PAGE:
I decided to revisit this film from 1989 because of its acrimonious divorce: I’ve been wanting to write about a particular process that sometimes occurs when a marriage falls apart, where the couple seems to be trapped in a struggle over who will emerge the “winner” and who the “loser” (I’ve written about this dynamic more generally elsewhere).
Although The War of the Roses portrayed this dynamic, I came away from my viewing more impressed by another issue: the way some people seek to find self-fulfillment through satisfying the needs of their partners, how this strategy inevitably fails, and the kind of hatred and destructiveness that often results.
Barbara (Kathleen Turner) and Oliver Rose (Michael Douglas) “meet cute” during an auction on Nantucket and spend a highly romantic evening that culminates in bed. “If we end up together,” Barbara says, “this is the most romantic day of my life.” Oliver says, “This is the story we’re going to tell our grandchildren.” It all begins so beautifully, a picture-perfect vision of romantic love.
Flash forward to a Christmas six years later. Barbara and Oliver have two ill-behaved children and caught up with his law career, Oliver is distracted and self-absorbed. When Barbara puts a foil star that she found atop their Christmas tree and Oliver dismisses it, she readily agrees that it’s tacky. His taste always takes precedence over hers. She’s willing to go along because she wants to make him happy. She even bought him a classic old car, a Morgan, for his Christmas present. “I’m more than happy,” Oliver tells her. “I’m way past happy. I’m married.”
We never see what, if anything, Oliver bought his wife for Christmas. We don’t know how she actually feels about married life.
We’ve glimpsed the seeds of trouble; during the next scene — a dinner party several years later with partners from Oliver’s law firm — those seeds blossom forth. Oliver is pretentious and condescending toward Barbara; she looks bored and resentful. She has taken on the role of wife and hostess, to give Oliver what he needs and to further his career, but it’s clear to us (if not yet to her) that the arrangement doesn’t fulfill her own needs.
When Oliver prompts her to tell one of their cute “stories,” then cuts her off because she’s not doing it well enough, she looks angry and humiliated. Later than night in bed, Barbara lays into him: Tell your own story next time you care so desperately what everybody thinks, Fuck Face.” Her hatred is palpable. While Oliver’s obvious narcissism and pretentiousness may fuel that hatred, it originates in her lack of fulfillment and the feeling that her life has no meaning.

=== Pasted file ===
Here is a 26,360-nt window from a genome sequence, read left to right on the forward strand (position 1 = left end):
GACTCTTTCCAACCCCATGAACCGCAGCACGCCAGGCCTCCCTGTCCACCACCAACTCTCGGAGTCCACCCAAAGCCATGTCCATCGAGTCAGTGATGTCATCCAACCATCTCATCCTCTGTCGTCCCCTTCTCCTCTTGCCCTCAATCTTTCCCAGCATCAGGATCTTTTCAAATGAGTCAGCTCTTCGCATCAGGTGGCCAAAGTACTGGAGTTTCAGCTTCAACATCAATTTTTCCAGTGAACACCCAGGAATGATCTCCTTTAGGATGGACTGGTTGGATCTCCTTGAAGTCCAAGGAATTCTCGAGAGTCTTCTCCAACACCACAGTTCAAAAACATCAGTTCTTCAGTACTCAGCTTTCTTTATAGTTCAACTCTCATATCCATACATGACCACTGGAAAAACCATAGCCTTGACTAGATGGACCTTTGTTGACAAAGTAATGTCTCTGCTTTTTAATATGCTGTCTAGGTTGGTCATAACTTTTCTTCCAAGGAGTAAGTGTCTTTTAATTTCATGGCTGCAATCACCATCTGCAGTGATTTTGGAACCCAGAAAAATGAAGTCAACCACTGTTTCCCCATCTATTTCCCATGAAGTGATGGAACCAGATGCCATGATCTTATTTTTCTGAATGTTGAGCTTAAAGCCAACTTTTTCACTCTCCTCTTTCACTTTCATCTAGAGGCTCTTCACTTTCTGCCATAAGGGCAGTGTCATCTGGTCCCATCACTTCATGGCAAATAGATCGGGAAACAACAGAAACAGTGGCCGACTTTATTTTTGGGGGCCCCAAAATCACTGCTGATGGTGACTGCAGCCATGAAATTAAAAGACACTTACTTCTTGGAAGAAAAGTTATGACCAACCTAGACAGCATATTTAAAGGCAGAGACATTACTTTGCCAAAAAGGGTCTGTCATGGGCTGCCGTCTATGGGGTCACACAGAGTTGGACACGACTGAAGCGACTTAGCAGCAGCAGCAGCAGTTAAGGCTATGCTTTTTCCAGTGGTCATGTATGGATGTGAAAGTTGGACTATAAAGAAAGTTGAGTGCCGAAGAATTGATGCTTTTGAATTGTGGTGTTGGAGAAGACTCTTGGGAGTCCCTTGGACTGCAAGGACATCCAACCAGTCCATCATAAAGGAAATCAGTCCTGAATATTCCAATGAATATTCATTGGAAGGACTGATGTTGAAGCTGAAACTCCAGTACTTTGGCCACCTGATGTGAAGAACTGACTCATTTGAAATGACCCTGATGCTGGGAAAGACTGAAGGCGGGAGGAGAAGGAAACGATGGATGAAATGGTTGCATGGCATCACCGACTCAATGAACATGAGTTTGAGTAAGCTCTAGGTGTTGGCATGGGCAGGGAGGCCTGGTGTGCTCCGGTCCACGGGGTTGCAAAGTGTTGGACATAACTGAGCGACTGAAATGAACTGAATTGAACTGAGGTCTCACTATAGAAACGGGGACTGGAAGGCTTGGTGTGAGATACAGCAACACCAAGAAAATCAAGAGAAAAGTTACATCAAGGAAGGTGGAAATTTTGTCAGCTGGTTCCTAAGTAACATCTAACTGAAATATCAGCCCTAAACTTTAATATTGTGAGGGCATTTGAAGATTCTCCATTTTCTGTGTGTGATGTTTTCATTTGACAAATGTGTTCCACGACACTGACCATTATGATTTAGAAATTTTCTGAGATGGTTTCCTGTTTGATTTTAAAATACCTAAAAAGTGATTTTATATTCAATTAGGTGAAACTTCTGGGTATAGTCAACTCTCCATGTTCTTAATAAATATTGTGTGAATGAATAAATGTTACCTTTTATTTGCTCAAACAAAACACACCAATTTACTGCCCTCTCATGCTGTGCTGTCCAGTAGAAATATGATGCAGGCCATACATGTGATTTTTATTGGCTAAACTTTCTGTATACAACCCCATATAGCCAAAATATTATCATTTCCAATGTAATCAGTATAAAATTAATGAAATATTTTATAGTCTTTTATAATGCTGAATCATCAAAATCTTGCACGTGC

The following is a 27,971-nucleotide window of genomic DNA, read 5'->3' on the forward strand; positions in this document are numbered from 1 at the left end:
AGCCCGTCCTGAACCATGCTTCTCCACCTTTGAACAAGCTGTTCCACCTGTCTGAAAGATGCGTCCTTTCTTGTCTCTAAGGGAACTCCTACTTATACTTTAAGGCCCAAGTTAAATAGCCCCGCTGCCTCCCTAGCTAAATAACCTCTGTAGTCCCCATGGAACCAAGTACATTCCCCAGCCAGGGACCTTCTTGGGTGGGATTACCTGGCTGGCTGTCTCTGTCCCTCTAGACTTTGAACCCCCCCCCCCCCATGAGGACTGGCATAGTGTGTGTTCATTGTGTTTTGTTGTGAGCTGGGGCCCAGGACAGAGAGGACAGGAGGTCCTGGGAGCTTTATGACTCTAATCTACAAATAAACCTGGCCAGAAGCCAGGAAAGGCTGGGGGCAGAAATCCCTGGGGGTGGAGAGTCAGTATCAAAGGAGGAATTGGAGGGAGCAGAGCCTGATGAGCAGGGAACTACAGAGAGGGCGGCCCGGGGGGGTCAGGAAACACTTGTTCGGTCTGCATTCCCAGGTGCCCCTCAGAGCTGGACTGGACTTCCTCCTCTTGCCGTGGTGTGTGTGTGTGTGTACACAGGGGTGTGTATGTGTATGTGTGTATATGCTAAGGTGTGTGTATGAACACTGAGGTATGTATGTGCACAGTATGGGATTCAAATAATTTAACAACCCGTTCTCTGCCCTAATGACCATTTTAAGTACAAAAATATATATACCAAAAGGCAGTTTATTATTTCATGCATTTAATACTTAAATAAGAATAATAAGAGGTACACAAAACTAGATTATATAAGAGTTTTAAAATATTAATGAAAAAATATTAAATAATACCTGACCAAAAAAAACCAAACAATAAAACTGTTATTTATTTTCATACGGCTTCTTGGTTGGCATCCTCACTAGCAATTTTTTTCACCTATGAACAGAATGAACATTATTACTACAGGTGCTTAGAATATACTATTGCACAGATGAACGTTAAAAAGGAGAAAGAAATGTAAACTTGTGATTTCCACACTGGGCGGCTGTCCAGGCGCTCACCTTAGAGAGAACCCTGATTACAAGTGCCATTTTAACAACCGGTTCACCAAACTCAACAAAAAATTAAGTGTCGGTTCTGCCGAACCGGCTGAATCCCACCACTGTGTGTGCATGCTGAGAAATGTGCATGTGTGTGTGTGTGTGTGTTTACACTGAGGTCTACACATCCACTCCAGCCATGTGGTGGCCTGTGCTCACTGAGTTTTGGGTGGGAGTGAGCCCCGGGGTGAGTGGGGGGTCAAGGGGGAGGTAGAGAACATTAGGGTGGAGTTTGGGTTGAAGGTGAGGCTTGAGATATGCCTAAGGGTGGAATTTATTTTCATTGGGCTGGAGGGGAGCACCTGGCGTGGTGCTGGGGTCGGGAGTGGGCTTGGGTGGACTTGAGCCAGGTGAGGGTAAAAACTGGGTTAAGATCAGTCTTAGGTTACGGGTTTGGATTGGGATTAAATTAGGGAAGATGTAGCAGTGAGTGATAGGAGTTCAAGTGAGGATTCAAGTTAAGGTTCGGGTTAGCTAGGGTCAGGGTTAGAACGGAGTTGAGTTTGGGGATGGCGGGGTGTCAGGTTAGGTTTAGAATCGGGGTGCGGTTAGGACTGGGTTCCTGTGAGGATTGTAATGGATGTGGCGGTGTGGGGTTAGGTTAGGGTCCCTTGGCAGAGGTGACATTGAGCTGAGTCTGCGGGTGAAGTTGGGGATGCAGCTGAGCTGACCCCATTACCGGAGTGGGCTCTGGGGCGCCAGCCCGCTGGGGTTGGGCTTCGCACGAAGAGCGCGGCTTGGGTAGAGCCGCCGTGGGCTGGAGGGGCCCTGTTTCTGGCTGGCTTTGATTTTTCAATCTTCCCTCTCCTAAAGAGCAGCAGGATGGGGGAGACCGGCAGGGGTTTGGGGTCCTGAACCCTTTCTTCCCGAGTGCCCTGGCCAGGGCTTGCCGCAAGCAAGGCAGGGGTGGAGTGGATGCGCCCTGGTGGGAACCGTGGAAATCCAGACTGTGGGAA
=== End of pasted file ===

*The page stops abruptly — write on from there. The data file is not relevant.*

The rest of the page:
Nonetheless, she carries on her accepted role as adjunct to Oliver’s more important life. In voice-over narration, divorce lawyer Gavin D’Amato (Danny DeVito) tells us that “Barbara labored seven days a week to create the perfect home that Oliver always dreamed of.” There follows a long description of her struggles over every purchase, every aesthetic choice necessary to create the perfect house, an image of the perfect successful life, complete with two children soon on their way to Harvard.
Oliver seems proud and satisfied; Barbara seems increasingly depressed. As D’Amato tells us, again in voice-over, “When you work that hard on something, eventually you have to finish and face the awful question, what’s left to do?” Barbara has labored for years to give Oliver what he longs for and now, at the end of it, she feels empty.
She decides she wants to start her own business and does so, despite Oliver’s dismissive attitude. Her hostility toward her husband grows deeper. “Look how crazy you are about yourself right now,” she tells him, one night while he primps before a mirror. “You’re so full of shit.” Given her own feelings of emptiness, it’s not surprising that she envies his self-satisfaction and hates him for it. When he suffers what at first appears to be a heart attack but turns out to be a minor gastrointestinal problem, she realizes she’d feel relieved if he were to die.
She tells him she wants a divorce; Oliver naturally wants to know why, and she says it’s “because when I watch you eat, when I see you asleep, when I look at you lately, I just want to smash your face in.” And when he goads her, she actually punches him in the face.
The remainder of the film concerns their battle over the house — who will get to be the “winner” and keep the idealized image of a successful life. D’Amato tells Oliver that “there’s no winning in this, there’s only degrees of losing,” but Oliver won’t listen. As a result, the Roses end up destroying one another and their home because neither can bear to lose it.
I’ve seen this dynamic in other real-life divorces, where estranged couples who once had the “picture perfect” life wind up locked in a struggle to emerge victorious, to “win” because neither wants to be left carrying their shame. It’s a background theme in The War of the Roses; its more potent message concerns the perils of self-abnegating love.
Because Barbara spends too many years trying to fulfill her own needs indirectly by fulfilling those of her husband, her love slowly sours. After giving Oliver everything he’s always wanted but feeling tormented by her own emptiness, she comes to hate him for feeling self-confident and satisfied with his life — the very emotional state she longs to experience. Love can’t endure in such an atmosphere of self-abnegation. Both partners must have their personal needs met if love is to survive.
Photo by Partha Sarathi Sahana, available under a Creative Commons attribution license.